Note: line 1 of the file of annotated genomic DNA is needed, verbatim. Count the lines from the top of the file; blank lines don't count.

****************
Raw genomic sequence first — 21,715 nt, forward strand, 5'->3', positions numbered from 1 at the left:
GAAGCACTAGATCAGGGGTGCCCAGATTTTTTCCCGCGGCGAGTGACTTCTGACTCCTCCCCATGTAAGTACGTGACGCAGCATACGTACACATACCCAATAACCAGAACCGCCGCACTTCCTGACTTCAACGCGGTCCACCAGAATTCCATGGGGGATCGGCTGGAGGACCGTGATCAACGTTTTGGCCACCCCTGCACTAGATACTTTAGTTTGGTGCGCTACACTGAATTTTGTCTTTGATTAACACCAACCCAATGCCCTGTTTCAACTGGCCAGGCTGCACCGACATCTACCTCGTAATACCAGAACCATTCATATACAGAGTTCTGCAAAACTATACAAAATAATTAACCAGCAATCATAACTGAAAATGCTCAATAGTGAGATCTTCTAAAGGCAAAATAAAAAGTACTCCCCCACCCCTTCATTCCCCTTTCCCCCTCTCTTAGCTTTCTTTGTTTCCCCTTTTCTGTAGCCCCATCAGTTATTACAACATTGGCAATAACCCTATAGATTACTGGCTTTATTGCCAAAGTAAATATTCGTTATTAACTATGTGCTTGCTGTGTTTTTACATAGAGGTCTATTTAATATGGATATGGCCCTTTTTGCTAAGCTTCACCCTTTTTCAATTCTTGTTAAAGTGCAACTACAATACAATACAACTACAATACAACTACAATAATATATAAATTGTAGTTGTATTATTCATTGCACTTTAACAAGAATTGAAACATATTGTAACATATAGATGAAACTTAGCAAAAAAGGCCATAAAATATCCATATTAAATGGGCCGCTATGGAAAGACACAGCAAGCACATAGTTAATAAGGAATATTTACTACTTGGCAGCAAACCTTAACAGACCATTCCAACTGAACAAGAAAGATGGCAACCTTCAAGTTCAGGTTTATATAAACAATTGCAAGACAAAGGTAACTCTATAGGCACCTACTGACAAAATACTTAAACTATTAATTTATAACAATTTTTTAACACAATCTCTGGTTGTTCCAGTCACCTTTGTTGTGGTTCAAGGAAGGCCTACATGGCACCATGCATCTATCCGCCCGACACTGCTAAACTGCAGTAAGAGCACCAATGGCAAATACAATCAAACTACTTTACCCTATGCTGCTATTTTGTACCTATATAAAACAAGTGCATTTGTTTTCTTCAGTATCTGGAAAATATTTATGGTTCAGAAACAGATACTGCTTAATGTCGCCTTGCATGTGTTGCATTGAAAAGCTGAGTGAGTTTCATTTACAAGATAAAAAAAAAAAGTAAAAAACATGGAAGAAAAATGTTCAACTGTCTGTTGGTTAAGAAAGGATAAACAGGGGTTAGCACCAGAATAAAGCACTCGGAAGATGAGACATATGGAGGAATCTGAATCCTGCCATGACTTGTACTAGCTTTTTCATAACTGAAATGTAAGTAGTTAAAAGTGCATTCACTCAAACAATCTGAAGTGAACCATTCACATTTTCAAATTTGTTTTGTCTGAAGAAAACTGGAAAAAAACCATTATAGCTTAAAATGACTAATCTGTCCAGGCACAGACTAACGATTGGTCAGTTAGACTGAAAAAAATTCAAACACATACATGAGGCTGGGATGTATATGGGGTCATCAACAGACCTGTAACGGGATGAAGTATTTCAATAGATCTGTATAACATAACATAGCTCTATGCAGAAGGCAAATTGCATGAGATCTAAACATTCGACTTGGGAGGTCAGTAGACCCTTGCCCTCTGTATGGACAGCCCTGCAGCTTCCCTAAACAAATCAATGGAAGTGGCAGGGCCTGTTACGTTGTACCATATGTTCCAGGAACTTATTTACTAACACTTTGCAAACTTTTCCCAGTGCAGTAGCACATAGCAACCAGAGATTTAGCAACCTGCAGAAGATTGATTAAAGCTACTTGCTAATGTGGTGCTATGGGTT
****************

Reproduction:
Raw genomic sequence first — 21,715 nt, forward strand, 5'->3', positions numbered from 1 at the left: